What Are Some Jobs with a Bachelor's Degree in Communications?

With a bachelor's degree in communications, you might find entry-level work as a reporter, public relations (PR) specialist or technical writer. Read on for more information about these careers. Schools offering Applied Communications degrees can also be found in these popular choices.

Overview of Entry-Level Communications Jobs

Many of the entry-level jobs available to individuals with a bachelor's degree in communications entail providing information to the general public. Reporters often work at news organizations to convey detailed, accurate and relevant stories to local or national audiences. PR specialists help companies portray a positive image to potential investors or clients to fulfill business goals. Technical writers usually work within the medical, scientific or manufacturing industries creating documentation that explains specialized information in layman's terms.

Important Facts About These Occupations

On-the-Job Training Short-term training is often provided
Key Skills Communication skills, interpersonal skills, writing skills
Work Environment Office settings; reporters often do field work
Similar Occupations Editors, announcers, market research analysts, writers and authors


If you enjoy talking with people, have a curious nature and love researching, you might enjoy working as a reporter. As a reporter, you'll interview people, investigate leads and record events as they unfold. You might review local businesses, write features about community members or travel to places around the world to record what you observe. Depending on your experience and employer, you might have the option of specializing in a topic like arts and culture, sports or crime.

Salary Information and Employment Opportunities

According to the U.S. Bureau of Labor Statistics (BLS), reporters and correspondents earned a median annual income of $36,000 in May 2014 (www.bls.gov). Common employers of reporters include newspapers, magazines, television stations and news websites; however, many reporters are self-employed contractors. Employment of these professionals was expected to decline 9% from 2014 to 2024, according to the bureau. The best job prospects should be in online media, small news publications and freelance reporting.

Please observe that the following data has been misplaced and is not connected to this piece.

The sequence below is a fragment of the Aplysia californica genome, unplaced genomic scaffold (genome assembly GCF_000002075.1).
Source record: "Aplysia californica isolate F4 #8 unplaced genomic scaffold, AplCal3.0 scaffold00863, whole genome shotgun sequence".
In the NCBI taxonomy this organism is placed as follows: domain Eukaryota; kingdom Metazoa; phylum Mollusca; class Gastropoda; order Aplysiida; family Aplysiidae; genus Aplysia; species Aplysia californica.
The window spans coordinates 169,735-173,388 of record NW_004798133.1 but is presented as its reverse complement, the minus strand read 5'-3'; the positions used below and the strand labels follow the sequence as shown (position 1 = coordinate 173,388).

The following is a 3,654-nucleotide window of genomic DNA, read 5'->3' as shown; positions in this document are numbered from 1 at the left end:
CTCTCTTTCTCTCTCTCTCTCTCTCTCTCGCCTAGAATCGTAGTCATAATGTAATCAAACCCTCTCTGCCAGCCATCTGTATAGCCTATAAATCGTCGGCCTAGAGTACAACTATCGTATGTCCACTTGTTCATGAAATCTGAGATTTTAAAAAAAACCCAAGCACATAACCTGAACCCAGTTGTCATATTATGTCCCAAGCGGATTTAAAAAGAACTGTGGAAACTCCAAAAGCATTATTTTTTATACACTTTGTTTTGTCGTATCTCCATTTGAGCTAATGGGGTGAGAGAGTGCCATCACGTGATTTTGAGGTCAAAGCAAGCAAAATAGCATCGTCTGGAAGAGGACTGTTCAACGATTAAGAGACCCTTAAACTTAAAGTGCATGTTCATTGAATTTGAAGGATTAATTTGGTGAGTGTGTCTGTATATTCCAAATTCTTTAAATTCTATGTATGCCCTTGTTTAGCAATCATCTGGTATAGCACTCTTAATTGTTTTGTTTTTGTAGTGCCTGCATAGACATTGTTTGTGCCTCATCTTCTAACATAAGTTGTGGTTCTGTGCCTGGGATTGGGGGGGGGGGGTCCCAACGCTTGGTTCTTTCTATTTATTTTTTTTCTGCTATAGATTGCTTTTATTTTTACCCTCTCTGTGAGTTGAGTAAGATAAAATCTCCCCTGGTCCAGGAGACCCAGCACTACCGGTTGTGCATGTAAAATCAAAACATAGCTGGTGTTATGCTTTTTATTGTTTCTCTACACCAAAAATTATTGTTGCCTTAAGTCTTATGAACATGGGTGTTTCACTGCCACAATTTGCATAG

PR Specialist

PR professionals help clients and employers share company news or important information in a clear, positive way. As a PR specialist, you might work directly with reporters and media outlets, encouraging them to write articles about your clients' activities or business decisions. You also might draft speeches, organize tours and correspond with various employees within an organization, like investors, lower-level staff and executives.

Salary Information and Employment Opportunities

In May 2014, the BLS reported that public relations specialists earned a median annual wage of $55,680. Many different organizations and businesses employ PR specialists, such as public relations firms, hospital media teams, government press offices and sports team publicity offices. According to the BLS, job prospects for PR specialists were projected to grow 6% from 2014 to 2024. Those with bachelor's degrees and internship experience could have the greatest employment opportunities.

Technical Writer

Technical writers develop the accurate, detailed manuals that come with all kinds of products, from dishwashers to DVD players. As a technical writer, you'll work with engineers or scientists to transform complicated technical information into clear, simple writing that everyday consumers can easily read and understand. You also might work with a business' information technology department to document procedures for employees or write content for a company's consumer help website.

Salary Information and Employment Opportunities

In May 2014, the BLS noted that technical writers earned a median annual wage of $69,030. Technical writers are often employed by electronics manufacturers, software development firms, medical suppliers and automotive companies. Technical writer employment was expected to grow 10% from 2014 to 2024, according to the BLS. Job prospects will be best for those with strong writing and technical skills, though there could be keen competition among freelance writers.

To continue researching, browse degree options below for course curriculum, prerequisites and financial aid information. Or, learn more about the subject by reading the related articles below:

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